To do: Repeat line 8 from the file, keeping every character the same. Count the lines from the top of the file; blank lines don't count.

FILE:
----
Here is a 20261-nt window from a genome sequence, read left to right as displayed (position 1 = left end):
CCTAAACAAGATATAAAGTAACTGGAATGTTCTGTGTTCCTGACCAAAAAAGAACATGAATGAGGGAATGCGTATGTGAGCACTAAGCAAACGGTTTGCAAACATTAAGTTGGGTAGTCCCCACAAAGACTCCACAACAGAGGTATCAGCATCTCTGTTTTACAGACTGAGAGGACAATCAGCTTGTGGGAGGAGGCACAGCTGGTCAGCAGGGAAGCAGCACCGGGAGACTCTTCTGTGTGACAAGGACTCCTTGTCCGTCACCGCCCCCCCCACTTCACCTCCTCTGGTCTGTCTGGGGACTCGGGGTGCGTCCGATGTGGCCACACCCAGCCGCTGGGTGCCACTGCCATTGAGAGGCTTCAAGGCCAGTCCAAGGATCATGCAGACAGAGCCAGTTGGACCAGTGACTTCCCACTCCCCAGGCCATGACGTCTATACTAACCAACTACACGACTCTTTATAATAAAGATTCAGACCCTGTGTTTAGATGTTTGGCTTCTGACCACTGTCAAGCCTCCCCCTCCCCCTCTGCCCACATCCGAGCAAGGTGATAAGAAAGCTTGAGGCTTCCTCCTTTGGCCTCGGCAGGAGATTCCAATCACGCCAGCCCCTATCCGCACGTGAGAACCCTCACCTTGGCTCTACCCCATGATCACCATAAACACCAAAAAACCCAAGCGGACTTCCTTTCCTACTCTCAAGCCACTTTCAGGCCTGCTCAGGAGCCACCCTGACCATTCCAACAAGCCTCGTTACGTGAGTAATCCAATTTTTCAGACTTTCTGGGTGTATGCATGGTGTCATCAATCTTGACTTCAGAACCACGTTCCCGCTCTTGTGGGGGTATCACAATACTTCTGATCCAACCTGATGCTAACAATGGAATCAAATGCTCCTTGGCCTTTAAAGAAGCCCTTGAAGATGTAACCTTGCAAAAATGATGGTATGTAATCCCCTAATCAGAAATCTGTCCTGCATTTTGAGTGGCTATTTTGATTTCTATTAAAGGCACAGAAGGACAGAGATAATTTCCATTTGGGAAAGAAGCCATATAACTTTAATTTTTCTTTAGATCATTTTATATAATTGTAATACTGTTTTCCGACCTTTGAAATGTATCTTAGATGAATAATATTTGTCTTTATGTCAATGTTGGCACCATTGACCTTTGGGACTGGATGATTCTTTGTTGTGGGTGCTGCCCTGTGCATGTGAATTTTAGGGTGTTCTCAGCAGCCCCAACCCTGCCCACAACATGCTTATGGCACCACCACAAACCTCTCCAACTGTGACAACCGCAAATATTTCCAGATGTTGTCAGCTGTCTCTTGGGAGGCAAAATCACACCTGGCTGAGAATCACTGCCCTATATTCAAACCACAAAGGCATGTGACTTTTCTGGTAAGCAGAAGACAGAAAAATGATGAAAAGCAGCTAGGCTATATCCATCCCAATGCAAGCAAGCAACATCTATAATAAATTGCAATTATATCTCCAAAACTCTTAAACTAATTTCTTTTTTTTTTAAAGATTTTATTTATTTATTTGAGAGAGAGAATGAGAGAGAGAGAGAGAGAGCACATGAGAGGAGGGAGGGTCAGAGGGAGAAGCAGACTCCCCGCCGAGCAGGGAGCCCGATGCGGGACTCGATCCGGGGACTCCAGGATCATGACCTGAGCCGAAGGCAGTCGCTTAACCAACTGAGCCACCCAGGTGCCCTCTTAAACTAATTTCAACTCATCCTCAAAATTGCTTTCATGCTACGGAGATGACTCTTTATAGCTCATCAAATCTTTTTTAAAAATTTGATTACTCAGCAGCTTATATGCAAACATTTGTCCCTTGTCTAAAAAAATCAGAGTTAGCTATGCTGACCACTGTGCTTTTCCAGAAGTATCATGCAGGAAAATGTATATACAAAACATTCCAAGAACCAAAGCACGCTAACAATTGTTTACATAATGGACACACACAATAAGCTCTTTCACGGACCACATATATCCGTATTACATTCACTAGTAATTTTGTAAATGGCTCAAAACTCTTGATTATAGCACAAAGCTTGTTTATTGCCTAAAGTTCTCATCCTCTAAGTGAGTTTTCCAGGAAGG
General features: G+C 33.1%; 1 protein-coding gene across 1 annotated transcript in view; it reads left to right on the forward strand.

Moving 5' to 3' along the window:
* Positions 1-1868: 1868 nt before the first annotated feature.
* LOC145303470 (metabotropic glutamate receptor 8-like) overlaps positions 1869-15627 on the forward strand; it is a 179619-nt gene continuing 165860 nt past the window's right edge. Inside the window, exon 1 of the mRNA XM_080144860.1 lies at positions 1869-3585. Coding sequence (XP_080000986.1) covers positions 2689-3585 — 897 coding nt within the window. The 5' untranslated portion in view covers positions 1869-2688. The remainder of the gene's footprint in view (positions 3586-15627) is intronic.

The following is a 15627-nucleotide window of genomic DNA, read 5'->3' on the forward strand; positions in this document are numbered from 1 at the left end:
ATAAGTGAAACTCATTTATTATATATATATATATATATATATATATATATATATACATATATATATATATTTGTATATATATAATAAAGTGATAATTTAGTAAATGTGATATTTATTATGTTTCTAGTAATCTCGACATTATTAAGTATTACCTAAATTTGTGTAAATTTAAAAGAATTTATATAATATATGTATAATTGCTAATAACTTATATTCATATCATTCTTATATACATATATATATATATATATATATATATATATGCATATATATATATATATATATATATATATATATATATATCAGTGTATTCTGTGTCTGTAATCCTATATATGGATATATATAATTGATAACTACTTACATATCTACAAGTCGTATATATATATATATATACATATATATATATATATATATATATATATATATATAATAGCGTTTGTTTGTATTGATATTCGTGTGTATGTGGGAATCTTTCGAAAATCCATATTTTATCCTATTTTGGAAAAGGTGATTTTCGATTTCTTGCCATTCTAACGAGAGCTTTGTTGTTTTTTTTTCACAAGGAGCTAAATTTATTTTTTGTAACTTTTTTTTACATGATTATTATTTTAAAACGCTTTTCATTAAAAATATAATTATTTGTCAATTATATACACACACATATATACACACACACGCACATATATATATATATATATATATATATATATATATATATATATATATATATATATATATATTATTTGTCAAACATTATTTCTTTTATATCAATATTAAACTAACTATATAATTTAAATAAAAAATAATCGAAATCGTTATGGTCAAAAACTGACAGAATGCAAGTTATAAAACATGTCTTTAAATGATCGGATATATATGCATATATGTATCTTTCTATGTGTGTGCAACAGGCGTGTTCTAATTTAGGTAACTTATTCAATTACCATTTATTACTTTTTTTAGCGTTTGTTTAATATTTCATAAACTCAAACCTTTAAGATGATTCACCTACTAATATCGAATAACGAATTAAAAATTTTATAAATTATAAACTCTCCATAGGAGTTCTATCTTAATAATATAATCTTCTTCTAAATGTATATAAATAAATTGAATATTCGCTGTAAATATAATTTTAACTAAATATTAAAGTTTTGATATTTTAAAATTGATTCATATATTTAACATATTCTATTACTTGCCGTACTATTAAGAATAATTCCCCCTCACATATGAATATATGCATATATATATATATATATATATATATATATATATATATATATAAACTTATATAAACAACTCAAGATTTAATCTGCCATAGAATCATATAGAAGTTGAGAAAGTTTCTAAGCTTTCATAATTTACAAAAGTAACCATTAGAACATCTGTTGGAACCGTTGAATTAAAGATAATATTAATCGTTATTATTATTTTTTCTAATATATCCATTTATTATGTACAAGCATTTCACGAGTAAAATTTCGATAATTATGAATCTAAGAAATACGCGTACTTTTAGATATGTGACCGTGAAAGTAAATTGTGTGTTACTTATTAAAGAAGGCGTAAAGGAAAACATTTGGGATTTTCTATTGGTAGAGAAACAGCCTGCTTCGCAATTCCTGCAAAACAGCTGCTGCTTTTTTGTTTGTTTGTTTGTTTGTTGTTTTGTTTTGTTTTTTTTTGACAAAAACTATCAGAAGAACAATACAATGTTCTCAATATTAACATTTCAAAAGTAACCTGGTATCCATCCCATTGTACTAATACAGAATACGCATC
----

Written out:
ATAAGTGAAACTCATTTATTATATATATATATATATATATATATATATATATATACATATATATATATATTTGTATATATATAATAAAGTGATAATTTAGTAAATGTGATATTTATTATGTTTCTAGTAATCTCGACATTATTAAGTATTACCTAAATTTGTGTAAATTTAAAAGAATTTATATAATATATGTATAATTGCTAATAACTTATATTCATATCATTCTTATATACATATATATATATATATATATATATATATATGCATATATATATATATATATATATATATATATATATATATCAGTGTATTCTGTGTCTGTAATCCTATATATGGATATATATAATTGATAACTACTTACATATCTACAAGTCGTATATATATATATATATACATATATATATATATATATATATATATATATATATAATAGCGTTTGTTTGTATTGATATTCGTGTGTATGTGGGAATCTTTCGAAAATCCATATTTTATCCTATTTTGGAAAAGGTGATTTTCGATTTCTTGCCATTCTAACGAGAGCTTTGTTGTTTTTTTTTCACAAGGAGCTAAATTTATTTTTTGTAACTTTTTTTTACATGATTATTATTTTAAAACGCTTTTCATTAAAAATATAATTATTTGTCAATTATATACACACACATATATACACACACACGCACATATATATATATATATATATATATATATATATATATATATATATATATATATATATATATTATTTGTCAAACATTATTTCTTTTATATCAATATTAAACTAACTATATAATTTAAATAAAAAATAATCGAAATCGTTATGGTCAAAAACTGACAGAATGCAAGTTATAAAACATGTCTTTAAATGATCGGATATATATGCATATATGTATCTTTCTATGTGTGTGCAACAGGCGTGTTCTAATTTAGGTAACTTATTCAATTACCATTTATTACTTTTTTTAGCGTTTGTTTAATATTTCATAAACTCAAACCTTTAAGATGATTCACCTACTAATATCGAATAACGAATTAAAAATTTTATAAATTATAAACTCTCCATAGGAGTTCTATCTTAATAATATAATCTTCTTCTAAATGTATATAAATAAATTGAATATTCGCTGTAAATATAATTTTAACTAAATATTAAAGTTTTGATATTTTAAAATTGATTCATATATTTAACATATTCTATTACTTGCCGTACTATTAAGAATAATTCCCCCTCACATATGAATATATGCATATATATATATATATATATATATATATATATATATATATATAAACTTATATAAACAACTCAAGATTTAATCTGCCATAGAATCATATAGAAGTTGAGAAAGTTTCTAAGCTTTCATAATTTACAAAAGTAACCATTAGAACATCTGTTGGAACCGTTGAATTAAAGATAATATTAATCGTTATTATTATTTTTTCTAATATATCCATTTATTATGTACAAGCATTTCACGAGTAAAATTTCGATAATTATGAATCTAAGAAATACGCGTACTTTTAGATATGTGACCGTGAAAGTAAATTGTGTGTTACTTATTAAAGAAGGCGTAAAGGAAAACATTTGGGATTTTCTATTGGTAGAGAAACAGCCTGCTTCGCAATTCCTGCAAAACAGCTGCTGCTTTTTTGTTTGTTTGTTTGTTTGTTGTTTTGTTTTGTTTTTTTTTGACAAAAACTATCAGAAGAACAATACAATGTTCTCAATATTAACATTTCAAAAGTAACCTGGTATCCATCCCATTGTACTAATACAGAATACGCATC